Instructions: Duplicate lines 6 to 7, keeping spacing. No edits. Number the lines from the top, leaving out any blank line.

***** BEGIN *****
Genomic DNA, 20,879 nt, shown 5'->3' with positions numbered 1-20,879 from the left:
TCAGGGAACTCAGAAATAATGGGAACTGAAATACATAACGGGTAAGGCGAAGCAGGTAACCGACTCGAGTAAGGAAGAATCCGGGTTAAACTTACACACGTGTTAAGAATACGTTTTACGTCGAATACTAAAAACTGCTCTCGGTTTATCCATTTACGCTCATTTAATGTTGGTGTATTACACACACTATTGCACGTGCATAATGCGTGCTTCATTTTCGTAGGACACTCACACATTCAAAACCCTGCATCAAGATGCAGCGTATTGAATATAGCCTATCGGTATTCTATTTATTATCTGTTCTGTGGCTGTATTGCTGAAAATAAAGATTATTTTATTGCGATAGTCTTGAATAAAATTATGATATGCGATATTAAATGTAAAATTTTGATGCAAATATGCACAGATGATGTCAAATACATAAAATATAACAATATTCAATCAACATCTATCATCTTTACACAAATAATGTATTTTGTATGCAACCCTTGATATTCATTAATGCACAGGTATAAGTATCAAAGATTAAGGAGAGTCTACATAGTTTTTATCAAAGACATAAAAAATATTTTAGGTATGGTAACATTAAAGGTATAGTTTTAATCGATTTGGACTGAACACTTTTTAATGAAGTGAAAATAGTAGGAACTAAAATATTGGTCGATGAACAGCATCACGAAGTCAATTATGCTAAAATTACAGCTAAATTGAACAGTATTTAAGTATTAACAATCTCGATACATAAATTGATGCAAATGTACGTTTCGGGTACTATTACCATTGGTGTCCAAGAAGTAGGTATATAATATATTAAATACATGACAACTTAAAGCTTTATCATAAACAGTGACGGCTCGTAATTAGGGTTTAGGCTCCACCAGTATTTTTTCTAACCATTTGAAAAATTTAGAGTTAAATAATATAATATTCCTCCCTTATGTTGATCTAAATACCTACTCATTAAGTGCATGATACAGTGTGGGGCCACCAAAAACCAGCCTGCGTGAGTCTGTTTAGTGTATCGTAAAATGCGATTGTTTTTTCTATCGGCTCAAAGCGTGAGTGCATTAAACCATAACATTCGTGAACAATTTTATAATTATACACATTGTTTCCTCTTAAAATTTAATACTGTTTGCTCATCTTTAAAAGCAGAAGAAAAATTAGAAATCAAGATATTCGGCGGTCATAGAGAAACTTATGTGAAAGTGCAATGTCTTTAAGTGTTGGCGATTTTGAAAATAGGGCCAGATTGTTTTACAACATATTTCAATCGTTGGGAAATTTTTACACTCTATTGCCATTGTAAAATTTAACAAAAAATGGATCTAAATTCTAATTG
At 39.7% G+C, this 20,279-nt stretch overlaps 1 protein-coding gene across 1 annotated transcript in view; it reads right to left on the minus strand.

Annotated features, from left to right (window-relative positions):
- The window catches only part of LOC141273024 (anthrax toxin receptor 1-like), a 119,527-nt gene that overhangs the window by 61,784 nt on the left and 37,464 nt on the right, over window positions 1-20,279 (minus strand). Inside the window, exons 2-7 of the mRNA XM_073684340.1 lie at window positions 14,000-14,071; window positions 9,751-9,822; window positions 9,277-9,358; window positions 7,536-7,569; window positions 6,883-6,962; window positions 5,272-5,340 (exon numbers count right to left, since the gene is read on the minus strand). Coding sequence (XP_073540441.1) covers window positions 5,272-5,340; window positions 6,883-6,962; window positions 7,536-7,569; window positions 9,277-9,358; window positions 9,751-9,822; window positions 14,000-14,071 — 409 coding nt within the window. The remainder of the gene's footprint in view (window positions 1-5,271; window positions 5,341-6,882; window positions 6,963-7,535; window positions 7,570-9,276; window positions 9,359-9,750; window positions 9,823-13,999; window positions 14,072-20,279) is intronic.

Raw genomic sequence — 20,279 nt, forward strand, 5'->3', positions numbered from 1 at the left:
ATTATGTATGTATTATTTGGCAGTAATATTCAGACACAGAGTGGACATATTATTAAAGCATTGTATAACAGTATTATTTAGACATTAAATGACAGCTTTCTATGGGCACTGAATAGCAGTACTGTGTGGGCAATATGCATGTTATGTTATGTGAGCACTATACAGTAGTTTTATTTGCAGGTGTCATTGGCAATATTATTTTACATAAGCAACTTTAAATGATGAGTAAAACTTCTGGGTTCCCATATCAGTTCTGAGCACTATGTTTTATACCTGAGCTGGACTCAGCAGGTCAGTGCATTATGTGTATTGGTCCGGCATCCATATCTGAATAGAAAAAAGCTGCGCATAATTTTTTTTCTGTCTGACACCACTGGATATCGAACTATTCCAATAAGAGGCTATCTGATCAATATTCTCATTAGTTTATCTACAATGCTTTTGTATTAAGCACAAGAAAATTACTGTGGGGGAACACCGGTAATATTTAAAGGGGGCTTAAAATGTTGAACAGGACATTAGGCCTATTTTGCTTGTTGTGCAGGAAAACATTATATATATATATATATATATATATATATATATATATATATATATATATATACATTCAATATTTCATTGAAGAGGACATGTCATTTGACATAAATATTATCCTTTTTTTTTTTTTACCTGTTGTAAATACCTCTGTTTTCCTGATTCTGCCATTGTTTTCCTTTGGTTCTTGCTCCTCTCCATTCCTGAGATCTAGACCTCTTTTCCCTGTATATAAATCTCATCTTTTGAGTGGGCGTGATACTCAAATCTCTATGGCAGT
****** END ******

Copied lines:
Raw genomic sequence — 20,279 nt, forward strand, 5'->3', positions numbered from 1 at the left:
ATTATGTATGTATTATTTGGCAGTAATATTCAGACACAGAGTGGACATATTATTAAAGCATTGTATAACAGTATTATTTAGACATTAAATGACAGCTTTCTATGGGCACTGAATAGCAGTACTGTGTGGGCAATATGCATGTTATGTTATGTGAGCACTATACAGTAGTTTTATTTGCAGGTGTCATTGGCAATATTATTTTACATAAGCAACTTTAAATGATGAGTAAAACTTCTGGGTTCCCATATCAGTTCTGAGCACTATGTTTTATACCTGAGCTGGACTCAGCAGGTCAGTGCATTATGTGTATTGGTCCGGCATCCATATCTGAATAGAAAAAAGCTGCGCATAATTTTTTTTCTGTCTGACACCACTGGATATCGAACTATTCCAATAAGAGGCTATCTGATCAATATTCTCATTAGTTTATCTACAATGCTTTTGTATTAAGCACAAGAAAATTACTGTGGGGGAACACCGGTAATATTTAAAGGGGGCTTAAAATGTTGAACAGGACATTAGGCCTATTTTGCTTGTTGTGCAGGAAAACATTATATATATATATATATATATATATATATATATATATATATATATATATATACATTCAATATTTCATTGAAGAGGACATGTCATTTGACATAAATATTATCCTTTTTTTTTTTTTACCTGTTGTAAATACCTCTGTTTTCCTGATTCTGCCATTGTTTTCCTTTGGTTCTTGCTCCTCTCCATTCCTGAGATCTAGACCTCTTTTCCCTGTATATAAATCTCATCTTTTGAGTGGGCGTGATACTCAAATCTCTATGGCAGT